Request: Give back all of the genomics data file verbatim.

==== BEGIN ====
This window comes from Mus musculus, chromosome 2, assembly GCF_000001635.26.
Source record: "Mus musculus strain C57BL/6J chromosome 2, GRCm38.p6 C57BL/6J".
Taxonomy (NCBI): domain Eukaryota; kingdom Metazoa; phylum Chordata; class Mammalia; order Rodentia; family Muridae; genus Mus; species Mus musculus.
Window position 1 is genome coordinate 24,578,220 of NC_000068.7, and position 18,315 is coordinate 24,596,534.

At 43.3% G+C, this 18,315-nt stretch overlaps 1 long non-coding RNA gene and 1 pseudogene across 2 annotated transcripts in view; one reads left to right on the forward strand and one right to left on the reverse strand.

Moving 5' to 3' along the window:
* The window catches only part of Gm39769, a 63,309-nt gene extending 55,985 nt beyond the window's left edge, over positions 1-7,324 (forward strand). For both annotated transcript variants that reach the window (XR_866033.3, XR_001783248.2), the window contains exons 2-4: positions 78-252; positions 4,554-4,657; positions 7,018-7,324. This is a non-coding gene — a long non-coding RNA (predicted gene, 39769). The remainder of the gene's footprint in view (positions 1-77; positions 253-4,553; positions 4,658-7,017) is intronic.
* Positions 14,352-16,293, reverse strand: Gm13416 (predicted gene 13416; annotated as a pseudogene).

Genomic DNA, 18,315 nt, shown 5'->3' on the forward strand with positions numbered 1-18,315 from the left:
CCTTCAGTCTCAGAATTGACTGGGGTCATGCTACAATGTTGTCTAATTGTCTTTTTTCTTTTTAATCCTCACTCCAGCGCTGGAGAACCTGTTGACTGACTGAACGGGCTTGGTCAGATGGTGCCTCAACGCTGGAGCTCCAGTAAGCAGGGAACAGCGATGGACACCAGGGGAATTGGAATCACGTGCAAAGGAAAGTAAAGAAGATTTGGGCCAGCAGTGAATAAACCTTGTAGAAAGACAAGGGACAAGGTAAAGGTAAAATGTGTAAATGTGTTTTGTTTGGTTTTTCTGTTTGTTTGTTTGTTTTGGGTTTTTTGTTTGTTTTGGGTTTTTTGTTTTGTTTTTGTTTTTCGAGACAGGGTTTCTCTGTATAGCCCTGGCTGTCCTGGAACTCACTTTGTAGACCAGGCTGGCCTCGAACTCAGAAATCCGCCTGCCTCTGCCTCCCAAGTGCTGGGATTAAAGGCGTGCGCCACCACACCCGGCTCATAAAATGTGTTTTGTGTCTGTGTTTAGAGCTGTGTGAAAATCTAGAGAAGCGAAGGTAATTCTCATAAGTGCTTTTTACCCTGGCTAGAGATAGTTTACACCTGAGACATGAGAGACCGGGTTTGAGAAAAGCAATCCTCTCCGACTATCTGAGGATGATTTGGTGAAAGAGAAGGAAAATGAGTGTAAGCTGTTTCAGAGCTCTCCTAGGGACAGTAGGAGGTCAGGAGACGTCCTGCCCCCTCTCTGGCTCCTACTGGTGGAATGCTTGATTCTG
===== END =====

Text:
This window comes from Mus musculus, chromosome 2, assembly GCF_000001635.26.
Source record: "Mus musculus strain C57BL/6J chromosome 2, GRCm38.p6 C57BL/6J".
Taxonomy (NCBI): domain Eukaryota; kingdom Metazoa; phylum Chordata; class Mammalia; order Rodentia; family Muridae; genus Mus; species Mus musculus.
Window position 1 is genome coordinate 24,578,220 of NC_000068.7, and position 18,315 is coordinate 24,596,534.

At 43.3% G+C, this 18,315-nt stretch overlaps 1 long non-coding RNA gene and 1 pseudogene across 2 annotated transcripts in view; one reads left to right on the forward strand and one right to left on the reverse strand.

Moving 5' to 3' along the window:
* The window catches only part of Gm39769, a 63,309-nt gene extending 55,985 nt beyond the window's left edge, over positions 1-7,324 (forward strand). For both annotated transcript variants that reach the window (XR_866033.3, XR_001783248.2), the window contains exons 2-4: positions 78-252; positions 4,554-4,657; positions 7,018-7,324. This is a non-coding gene — a long non-coding RNA (predicted gene, 39769). The remainder of the gene's footprint in view (positions 1-77; positions 253-4,553; positions 4,658-7,017) is intronic.
* Positions 14,352-16,293, reverse strand: Gm13416 (predicted gene 13416; annotated as a pseudogene).

Genomic DNA, 18,315 nt, shown 5'->3' on the forward strand with positions numbered 1-18,315 from the left:
CCTTCAGTCTCAGAATTGACTGGGGTCATGCTACAATGTTGTCTAATTGTCTTTTTTCTTTTTAATCCTCACTCCAGCGCTGGAGAACCTGTTGACTGACTGAACGGGCTTGGTCAGATGGTGCCTCAACGCTGGAGCTCCAGTAAGCAGGGAACAGCGATGGACACCAGGGGAATTGGAATCACGTGCAAAGGAAAGTAAAGAAGATTTGGGCCAGCAGTGAATAAACCTTGTAGAAAGACAAGGGACAAGGTAAAGGTAAAATGTGTAAATGTGTTTTGTTTGGTTTTTCTGTTTGTTTGTTTGTTTTGGGTTTTTTGTTTGTTTTGGGTTTTTTGTTTTGTTTTTGTTTTTCGAGACAGGGTTTCTCTGTATAGCCCTGGCTGTCCTGGAACTCACTTTGTAGACCAGGCTGGCCTCGAACTCAGAAATCCGCCTGCCTCTGCCTCCCAAGTGCTGGGATTAAAGGCGTGCGCCACCACACCCGGCTCATAAAATGTGTTTTGTGTCTGTGTTTAGAGCTGTGTGAAAATCTAGAGAAGCGAAGGTAATTCTCATAAGTGCTTTTTACCCTGGCTAGAGATAGTTTACACCTGAGACATGAGAGACCGGGTTTGAGAAAAGCAATCCTCTCCGACTATCTGAGGATGATTTGGTGAAAGAGAAGGAAAATGAGTGTAAGCTGTTTCAGAGCTCTCCTAGGGACAGTAGGAGGTCAGGAGACGTCCTGCCCCCTCTCTGGCTCCTACTGGTGGAATGCTTGATTCTG